Anne Geller, Jun Yan
Immunol. 2020 Jul 14;11:1782. doi: 10.3389/fimmu.2020.01782. Ecollection20202
As the SARS-CoV-2 virus wreaks havoc on populations, primary care infrastructures and economies around the world, finding ways to protect healthcare workers and boost immune responses in the general population, while waiting for a vaccine to definitively eradicate the infection, seems a priority.
Recent studies show that innate immunity may possess a form of memory, called Trained Immunity (TRIM) and that certain substances such as β-Glucan, with a direct stimulatory action on the immune response, may also behave as a training agent for innate immunity, resulting in more robust immune responses, when cells of this immune system come into contact with a secondary heterologous stimulus.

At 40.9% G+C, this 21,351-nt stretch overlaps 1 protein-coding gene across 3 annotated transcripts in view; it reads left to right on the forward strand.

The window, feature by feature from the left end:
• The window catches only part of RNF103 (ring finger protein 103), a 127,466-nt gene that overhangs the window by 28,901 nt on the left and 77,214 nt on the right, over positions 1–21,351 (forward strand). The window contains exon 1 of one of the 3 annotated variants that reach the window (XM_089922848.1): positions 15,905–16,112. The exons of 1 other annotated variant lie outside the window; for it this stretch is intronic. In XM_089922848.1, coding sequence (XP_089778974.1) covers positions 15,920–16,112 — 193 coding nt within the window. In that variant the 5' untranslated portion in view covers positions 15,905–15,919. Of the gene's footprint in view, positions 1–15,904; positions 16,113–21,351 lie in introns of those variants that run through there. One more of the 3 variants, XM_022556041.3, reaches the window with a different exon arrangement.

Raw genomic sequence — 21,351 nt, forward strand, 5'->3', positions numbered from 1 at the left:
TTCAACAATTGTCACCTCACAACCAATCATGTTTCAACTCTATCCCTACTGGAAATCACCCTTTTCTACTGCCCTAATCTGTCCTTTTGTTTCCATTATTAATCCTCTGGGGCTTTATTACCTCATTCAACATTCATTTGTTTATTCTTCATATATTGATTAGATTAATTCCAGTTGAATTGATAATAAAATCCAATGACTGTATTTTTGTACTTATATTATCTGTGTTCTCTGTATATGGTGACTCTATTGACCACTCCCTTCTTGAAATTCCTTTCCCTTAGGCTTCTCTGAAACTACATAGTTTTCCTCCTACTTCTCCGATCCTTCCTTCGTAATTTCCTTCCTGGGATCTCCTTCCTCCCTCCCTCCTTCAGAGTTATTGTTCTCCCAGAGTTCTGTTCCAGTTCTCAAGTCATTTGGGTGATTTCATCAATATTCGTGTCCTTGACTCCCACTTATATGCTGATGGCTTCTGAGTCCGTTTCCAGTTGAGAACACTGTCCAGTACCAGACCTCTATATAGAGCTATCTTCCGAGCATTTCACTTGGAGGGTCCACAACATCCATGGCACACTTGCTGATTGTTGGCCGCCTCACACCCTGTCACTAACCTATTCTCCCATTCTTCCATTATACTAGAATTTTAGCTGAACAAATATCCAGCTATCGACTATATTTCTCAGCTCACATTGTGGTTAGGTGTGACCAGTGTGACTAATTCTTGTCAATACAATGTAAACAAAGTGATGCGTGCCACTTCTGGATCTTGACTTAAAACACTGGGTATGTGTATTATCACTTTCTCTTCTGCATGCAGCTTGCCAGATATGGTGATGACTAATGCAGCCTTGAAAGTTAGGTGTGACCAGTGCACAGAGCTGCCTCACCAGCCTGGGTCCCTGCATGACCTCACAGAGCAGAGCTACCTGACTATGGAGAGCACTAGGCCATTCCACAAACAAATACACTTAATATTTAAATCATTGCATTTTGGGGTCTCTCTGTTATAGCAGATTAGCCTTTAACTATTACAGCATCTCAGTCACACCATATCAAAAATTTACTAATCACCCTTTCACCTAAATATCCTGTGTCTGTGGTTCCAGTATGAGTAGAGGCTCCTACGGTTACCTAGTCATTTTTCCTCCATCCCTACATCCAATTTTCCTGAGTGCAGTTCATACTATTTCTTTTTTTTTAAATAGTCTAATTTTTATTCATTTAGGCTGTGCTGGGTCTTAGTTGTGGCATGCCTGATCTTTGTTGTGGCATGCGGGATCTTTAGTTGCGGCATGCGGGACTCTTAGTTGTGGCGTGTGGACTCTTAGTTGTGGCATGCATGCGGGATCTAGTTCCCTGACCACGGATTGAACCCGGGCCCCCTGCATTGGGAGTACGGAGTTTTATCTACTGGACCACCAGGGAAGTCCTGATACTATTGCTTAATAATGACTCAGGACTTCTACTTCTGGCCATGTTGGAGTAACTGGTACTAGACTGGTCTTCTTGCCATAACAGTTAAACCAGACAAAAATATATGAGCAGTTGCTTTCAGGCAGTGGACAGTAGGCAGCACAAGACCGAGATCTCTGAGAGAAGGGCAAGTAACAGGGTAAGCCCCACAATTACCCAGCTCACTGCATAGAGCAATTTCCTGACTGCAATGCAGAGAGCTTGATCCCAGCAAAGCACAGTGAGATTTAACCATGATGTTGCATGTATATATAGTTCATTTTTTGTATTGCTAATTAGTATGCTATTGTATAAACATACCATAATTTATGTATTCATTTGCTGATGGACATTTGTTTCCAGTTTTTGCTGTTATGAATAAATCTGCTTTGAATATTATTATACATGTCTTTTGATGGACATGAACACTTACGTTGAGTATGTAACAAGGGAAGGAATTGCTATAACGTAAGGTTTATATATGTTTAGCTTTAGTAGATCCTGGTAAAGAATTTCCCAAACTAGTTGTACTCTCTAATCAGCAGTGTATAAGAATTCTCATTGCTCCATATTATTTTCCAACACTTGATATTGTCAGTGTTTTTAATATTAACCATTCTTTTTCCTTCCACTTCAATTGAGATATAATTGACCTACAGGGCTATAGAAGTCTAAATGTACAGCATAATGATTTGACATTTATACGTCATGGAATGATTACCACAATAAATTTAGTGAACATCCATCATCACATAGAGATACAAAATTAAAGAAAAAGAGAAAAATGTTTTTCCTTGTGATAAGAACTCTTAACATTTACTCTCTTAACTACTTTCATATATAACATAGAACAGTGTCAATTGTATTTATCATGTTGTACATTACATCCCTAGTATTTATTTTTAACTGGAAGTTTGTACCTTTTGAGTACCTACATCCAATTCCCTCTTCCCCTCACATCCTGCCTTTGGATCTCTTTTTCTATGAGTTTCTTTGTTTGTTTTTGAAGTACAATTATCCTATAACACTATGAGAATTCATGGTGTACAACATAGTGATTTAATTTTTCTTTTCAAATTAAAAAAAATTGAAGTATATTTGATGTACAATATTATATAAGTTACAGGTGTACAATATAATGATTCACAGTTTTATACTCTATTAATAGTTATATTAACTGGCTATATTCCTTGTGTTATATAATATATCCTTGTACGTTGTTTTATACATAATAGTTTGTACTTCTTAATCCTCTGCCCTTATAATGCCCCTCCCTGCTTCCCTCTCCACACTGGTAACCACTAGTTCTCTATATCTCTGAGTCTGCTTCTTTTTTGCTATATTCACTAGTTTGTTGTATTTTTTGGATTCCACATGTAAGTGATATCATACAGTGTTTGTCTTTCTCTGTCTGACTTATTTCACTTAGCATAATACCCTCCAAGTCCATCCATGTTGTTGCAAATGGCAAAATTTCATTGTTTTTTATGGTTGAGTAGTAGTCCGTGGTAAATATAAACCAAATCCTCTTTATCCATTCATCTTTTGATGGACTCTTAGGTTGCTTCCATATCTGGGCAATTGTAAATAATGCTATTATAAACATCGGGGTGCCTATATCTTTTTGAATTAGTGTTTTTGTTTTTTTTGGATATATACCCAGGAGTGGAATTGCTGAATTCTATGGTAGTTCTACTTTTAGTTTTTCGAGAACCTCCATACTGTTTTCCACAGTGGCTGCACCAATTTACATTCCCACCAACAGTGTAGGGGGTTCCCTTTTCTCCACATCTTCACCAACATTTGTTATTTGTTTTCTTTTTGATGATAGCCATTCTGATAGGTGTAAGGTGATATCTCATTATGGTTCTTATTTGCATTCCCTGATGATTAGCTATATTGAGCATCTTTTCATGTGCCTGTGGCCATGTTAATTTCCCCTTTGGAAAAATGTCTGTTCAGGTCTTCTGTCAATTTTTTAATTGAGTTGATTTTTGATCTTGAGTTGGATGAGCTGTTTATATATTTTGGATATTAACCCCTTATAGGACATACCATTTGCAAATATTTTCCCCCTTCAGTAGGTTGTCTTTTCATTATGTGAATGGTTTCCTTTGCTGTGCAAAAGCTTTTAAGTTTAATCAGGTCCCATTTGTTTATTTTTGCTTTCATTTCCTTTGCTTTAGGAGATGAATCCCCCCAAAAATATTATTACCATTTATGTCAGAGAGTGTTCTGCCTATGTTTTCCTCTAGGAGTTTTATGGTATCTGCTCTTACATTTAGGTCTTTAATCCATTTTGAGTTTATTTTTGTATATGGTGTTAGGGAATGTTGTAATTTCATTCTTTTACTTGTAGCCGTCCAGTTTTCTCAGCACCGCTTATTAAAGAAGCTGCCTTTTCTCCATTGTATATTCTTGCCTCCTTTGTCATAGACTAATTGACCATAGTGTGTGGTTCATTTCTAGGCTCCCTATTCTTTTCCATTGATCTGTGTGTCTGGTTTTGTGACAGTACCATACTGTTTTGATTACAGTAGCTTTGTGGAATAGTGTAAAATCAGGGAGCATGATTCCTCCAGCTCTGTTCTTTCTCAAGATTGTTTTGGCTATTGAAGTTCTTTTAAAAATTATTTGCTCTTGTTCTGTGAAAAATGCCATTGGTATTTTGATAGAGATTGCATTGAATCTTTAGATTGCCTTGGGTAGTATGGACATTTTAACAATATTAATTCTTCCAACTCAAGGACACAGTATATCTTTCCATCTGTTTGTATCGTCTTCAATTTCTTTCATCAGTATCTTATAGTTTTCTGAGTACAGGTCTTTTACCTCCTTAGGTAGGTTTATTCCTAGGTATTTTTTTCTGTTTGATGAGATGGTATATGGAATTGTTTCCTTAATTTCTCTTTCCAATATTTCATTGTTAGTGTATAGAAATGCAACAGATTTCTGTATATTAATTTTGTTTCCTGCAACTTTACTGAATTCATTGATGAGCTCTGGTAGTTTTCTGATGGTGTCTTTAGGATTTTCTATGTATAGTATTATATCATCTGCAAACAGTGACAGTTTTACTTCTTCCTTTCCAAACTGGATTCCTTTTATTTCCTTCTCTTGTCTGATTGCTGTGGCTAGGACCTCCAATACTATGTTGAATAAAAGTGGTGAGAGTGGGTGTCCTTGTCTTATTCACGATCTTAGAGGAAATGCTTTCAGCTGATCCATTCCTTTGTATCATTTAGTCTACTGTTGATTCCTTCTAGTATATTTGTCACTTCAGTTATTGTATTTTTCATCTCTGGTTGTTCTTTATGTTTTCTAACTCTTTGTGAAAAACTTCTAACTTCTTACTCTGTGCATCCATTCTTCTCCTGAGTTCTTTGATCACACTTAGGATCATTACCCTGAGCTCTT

Understanding the exact mechanism of the immune response to SARS-CoV-2 will likely guide therapeutic and preventive interventions in the future. It will also be very important to understand why some patients develop a hyperinflammatory syndrome, as this will determine prevention and treatment strategies.
It has been shown that oral β-Glucan can be an efficient, cost-effective and safe way to support the immune response to SARS-CoV-2 and prevent severe clinical pictures.